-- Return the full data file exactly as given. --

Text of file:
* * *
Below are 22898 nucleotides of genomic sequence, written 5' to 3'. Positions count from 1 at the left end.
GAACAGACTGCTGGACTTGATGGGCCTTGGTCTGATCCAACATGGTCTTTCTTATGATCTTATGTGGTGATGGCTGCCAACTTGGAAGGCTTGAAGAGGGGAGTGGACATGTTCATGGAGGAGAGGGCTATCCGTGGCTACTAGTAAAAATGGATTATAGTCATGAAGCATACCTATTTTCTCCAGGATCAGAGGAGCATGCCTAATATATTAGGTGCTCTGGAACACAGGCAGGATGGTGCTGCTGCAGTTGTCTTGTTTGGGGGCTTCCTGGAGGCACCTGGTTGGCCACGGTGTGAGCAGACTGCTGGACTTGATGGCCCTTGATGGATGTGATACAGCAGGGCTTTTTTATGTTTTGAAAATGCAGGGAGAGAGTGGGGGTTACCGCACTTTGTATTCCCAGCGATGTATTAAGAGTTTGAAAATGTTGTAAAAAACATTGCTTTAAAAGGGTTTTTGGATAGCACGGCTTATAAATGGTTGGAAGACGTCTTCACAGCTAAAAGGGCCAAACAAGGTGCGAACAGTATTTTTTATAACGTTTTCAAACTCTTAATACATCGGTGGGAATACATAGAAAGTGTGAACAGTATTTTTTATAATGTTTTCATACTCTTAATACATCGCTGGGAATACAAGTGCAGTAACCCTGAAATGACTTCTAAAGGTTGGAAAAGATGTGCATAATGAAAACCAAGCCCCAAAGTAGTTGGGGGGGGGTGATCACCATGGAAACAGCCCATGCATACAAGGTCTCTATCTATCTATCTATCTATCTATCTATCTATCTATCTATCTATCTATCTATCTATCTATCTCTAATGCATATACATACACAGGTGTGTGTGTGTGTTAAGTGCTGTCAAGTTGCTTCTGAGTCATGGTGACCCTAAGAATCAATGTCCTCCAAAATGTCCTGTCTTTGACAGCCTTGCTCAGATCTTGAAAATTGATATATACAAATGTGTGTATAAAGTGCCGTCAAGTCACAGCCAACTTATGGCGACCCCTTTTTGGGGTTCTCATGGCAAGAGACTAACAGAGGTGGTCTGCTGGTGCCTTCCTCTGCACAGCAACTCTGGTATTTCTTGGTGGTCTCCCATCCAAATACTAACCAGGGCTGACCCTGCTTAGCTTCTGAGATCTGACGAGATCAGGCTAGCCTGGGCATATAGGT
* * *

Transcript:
Below are 22898 nucleotides of genomic sequence, written 5' to 3'. Positions count from 1 at the left end.
GAACAGACTGCTGGACTTGATGGGCCTTGGTCTGATCCAACATGGTCTTTCTTATGATCTTATGTGGTGATGGCTGCCAACTTGGAAGGCTTGAAGAGGGGAGTGGACATGTTCATGGAGGAGAGGGCTATCCGTGGCTACTAGTAAAAATGGATTATAGTCATGAAGCATACCTATTTTCTCCAGGATCAGAGGAGCATGCCTAATATATTAGGTGCTCTGGAACACAGGCAGGATGGTGCTGCTGCAGTTGTCTTGTTTGGGGGCTTCCTGGAGGCACCTGGTTGGCCACGGTGTGAGCAGACTGCTGGACTTGATGGCCCTTGATGGATGTGATACAGCAGGGCTTTTTTATGTTTTGAAAATGCAGGGAGAGAGTGGGGGTTACCGCACTTTGTATTCCCAGCGATGTATTAAGAGTTTGAAAATGTTGTAAAAAACATTGCTTTAAAAGGGTTTTTGGATAGCACGGCTTATAAATGGTTGGAAGACGTCTTCACAGCTAAAAGGGCCAAACAAGGTGCGAACAGTATTTTTTATAACGTTTTCAAACTCTTAATACATCGGTGGGAATACATAGAAAGTGTGAACAGTATTTTTTATAATGTTTTCATACTCTTAATACATCGCTGGGAATACAAGTGCAGTAACCCTGAAATGACTTCTAAAGGTTGGAAAAGATGTGCATAATGAAAACCAAGCCCCAAAGTAGTTGGGGGGGGGTGATCACCATGGAAACAGCCCATGCATACAAGGTCTCTATCTATCTATCTATCTATCTATCTATCTATCTATCTATCTATCTATCTATCTATCTATCTCTAATGCATATACATACACAGGTGTGTGTGTGTGTTAAGTGCTGTCAAGTTGCTTCTGAGTCATGGTGACCCTAAGAATCAATGTCCTCCAAAATGTCCTGTCTTTGACAGCCTTGCTCAGATCTTGAAAATTGATATATACAAATGTGTGTATAAAGTGCCGTCAAGTCACAGCCAACTTATGGCGACCCCTTTTTGGGGTTCTCATGGCAAGAGACTAACAGAGGTGGTCTGCTGGTGCCTTCCTCTGCACAGCAACTCTGGTATTTCTTGGTGGTCTCCCATCCAAATACTAACCAGGGCTGACCCTGCTTAGCTTCTGAGATCTGACGAGATCAGGCTAGCCTGGGCATATAGGT